Lewis, whose last appearance at the state Capitol was on May 14, said he immediately went into isolation after testing positive and informed House officials about his condition. He stressed “every member or staff member who met the criteria for exposure” was contacted and told to isolate. One of Lewis’s GOP colleagues confirmed on social media Wednesday that he had been asked to self-quarantine, but Democrats said they are aware of at least two other Republicans who were also instructed to stay home.
On Wednesday, outraged Democratic lawmakers condemned House Republicans for not disclosing that the novel coronavirus had infiltrated Pennsylvania’s state Capitol, with some demanding resignations and formal investigations into why details about Lewis’s diagnosis were withheld.
“While we are pleased to learn that this House member seems to have recovered, it is simply unacceptable that some House Republicans knew about this for more than a week and sat on that knowledge,” Pennsylvania House Democratic Leader Frank Dermody said in a statement. “Knowing how House members and staff work closely together at the Capitol, we should have been made aware of this much sooner.”
Mike Straub, a spokesman for House Republicans, told The Washington Post in an emailed statement that GOP officials implemented guidelines from the Centers for Disease Control and Prevention as well as the Pennsylvania Department of Health.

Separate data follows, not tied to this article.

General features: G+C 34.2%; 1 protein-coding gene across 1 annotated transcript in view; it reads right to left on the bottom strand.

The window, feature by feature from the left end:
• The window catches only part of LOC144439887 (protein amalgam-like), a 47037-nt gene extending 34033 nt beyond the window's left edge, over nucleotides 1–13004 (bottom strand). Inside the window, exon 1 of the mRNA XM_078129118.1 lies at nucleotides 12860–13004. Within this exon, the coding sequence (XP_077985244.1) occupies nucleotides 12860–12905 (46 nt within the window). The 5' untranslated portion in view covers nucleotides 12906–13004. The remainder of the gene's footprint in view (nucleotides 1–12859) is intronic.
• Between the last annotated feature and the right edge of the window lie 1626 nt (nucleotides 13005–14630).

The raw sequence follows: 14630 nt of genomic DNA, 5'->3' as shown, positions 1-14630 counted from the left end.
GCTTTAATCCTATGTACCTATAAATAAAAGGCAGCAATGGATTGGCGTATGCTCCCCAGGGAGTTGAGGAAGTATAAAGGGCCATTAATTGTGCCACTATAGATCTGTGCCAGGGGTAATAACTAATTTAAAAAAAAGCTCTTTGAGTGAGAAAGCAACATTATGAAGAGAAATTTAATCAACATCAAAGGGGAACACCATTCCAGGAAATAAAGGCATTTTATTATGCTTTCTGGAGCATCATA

“Anyone who met those guidelines was notified and quarantined,” Straub said.
Straub declined to specify which legislators were notified or how many, citing medical privacy laws, but he noted that tracing the people Lewis had come into contact with at the Capitol in the days before the lawmaker tested positive was “easily verified.”
In a Facebook live stream Wednesday night, Lewis said he was at the Capitol for a couple hours on May 14 and only interacted with a handful of people.
“I had no idea that I may have been exposed. I had no symptoms,” Lewis said. “I wore a mask. I did not shake any hands.”
But that weekend, Lewis started to feel unwell, displaying symptoms that included a fever, fatigue and a slight cough. Within days, he had tested positive for the novel coronavirus, which causes the disease covid-19.
Lewis said he waited until Wednesday to go public with his diagnosis because he felt that the people he might have exposed “deserved a little window of time to get tested, do their isolation and those types of things.”
“Upon receiving that notice, I voluntarily cancelled every in-person meeting or other engagement I had on my schedule through today,” wrote Diamond, noting he did not know the identity of the person who tested positive. Diamond told Spotlight PA he does not have any symptoms and did not get tested.
“I am not ill. In fact, I feel like a million bucks,” he wrote on Facebook, later adding: “I’m done. My self-quarantine ends today. Tomorrow, I will be back in Harrisburg.”
Similarly, Lewis said in his Wednesday statement that he had “fully recovered” and feels “completely fine.”